What is more sat­is­fy­ing for you, singing jin­gles or play­back?

Singing for ad com­mer­cials is dif­fer­ent from singing for films and that is dif­fer­ent from back­ground mu­sic and al­bums. Com­mer­cials re­quire to cre­ate char­ac­ter and magic in 30 sec­onds, you can sing a word but it has to be son­i­cally res­o­nant of the brand it­self. So the at­ti­tude, feel and tone has to come to­gether to rep­re­sent what the

Singing for ad com­mer­cials is dif­fer­ent from singing for films.”

film is vi­su­al­is­ing. Hav­ing said that it has to be done swiftly with fi­nesse and skills. Singing for film songs is all about the feel and it isn’t as time bound as a jin­gle but has to ren­der the feel of the song the way the di­rec­tor sees it. I per­son­ally find both spa­ces ex­cit­ing.

With which mu­sic com­poser did you en­joy work­ing the most?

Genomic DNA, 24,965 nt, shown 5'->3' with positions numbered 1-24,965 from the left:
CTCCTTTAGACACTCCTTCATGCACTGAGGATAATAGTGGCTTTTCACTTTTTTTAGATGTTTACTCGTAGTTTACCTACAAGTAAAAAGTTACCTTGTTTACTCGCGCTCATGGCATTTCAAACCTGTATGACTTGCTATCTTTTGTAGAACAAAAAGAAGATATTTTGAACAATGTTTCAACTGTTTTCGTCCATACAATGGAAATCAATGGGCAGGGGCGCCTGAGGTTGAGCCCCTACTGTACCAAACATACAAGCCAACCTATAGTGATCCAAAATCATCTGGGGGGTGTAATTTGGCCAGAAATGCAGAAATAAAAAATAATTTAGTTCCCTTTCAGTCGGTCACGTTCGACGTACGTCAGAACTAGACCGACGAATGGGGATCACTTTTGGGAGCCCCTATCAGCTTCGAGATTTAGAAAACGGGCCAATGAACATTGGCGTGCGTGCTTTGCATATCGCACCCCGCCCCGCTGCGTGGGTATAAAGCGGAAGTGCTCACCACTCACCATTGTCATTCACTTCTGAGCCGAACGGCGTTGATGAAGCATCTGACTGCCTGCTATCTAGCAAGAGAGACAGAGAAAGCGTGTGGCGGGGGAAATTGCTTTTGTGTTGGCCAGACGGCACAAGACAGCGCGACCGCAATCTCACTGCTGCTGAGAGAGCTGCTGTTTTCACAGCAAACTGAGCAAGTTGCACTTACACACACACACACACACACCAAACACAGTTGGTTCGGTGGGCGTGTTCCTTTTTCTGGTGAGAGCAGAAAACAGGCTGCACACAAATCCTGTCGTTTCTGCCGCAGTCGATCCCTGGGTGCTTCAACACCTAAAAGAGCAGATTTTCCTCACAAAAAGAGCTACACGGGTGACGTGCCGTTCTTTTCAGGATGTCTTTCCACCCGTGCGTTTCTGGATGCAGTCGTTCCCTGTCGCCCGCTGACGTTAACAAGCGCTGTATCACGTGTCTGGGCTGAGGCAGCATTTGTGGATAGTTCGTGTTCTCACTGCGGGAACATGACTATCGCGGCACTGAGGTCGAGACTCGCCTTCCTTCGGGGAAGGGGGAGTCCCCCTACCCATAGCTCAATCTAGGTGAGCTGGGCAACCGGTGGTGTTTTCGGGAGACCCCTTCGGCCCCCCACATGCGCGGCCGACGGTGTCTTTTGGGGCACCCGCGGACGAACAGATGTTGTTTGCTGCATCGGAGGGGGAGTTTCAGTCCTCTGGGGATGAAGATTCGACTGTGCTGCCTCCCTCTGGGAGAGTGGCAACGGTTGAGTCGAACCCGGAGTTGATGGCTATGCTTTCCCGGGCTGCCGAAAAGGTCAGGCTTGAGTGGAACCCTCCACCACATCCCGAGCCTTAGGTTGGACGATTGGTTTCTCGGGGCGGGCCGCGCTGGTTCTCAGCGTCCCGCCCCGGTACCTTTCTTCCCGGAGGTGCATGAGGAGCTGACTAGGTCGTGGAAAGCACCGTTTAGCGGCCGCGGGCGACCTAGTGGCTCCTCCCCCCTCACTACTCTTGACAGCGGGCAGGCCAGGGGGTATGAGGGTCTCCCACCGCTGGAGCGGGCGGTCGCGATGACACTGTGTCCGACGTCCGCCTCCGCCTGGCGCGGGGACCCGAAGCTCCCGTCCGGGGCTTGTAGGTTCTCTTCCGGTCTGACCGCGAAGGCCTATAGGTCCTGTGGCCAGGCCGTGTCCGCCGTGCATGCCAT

Each com­poser I work with has a unique style of com­pos­ing so they all bring their bril­liance to the ta­ble. And be­ing the per­son I am, I love vari­a­tion and ex­per­i­ment­ing with styles and tech­nique. So it’s a bonus to work with all of them.

Which is the one song you are the clos­est to?

In jin­gles, it is prob­a­bly the Limca jin­gle which Sushama Reddy fea­tured in and in films, it would be Phirdekhiye from Rock On!! Both changed my life for the bet­ter and brought “fame”.

Did you ever re­gret work­ing on a jin­gle or a song?

I can’t re­ally say I re­gret singing any­thing but there have been times that I’ve not re­ally liked the melodies. As a record­ing artiste, I have suc­cess­fully man­aged to block out my per­sonal opin­ion and en­sure the clients are happy and gets what they want.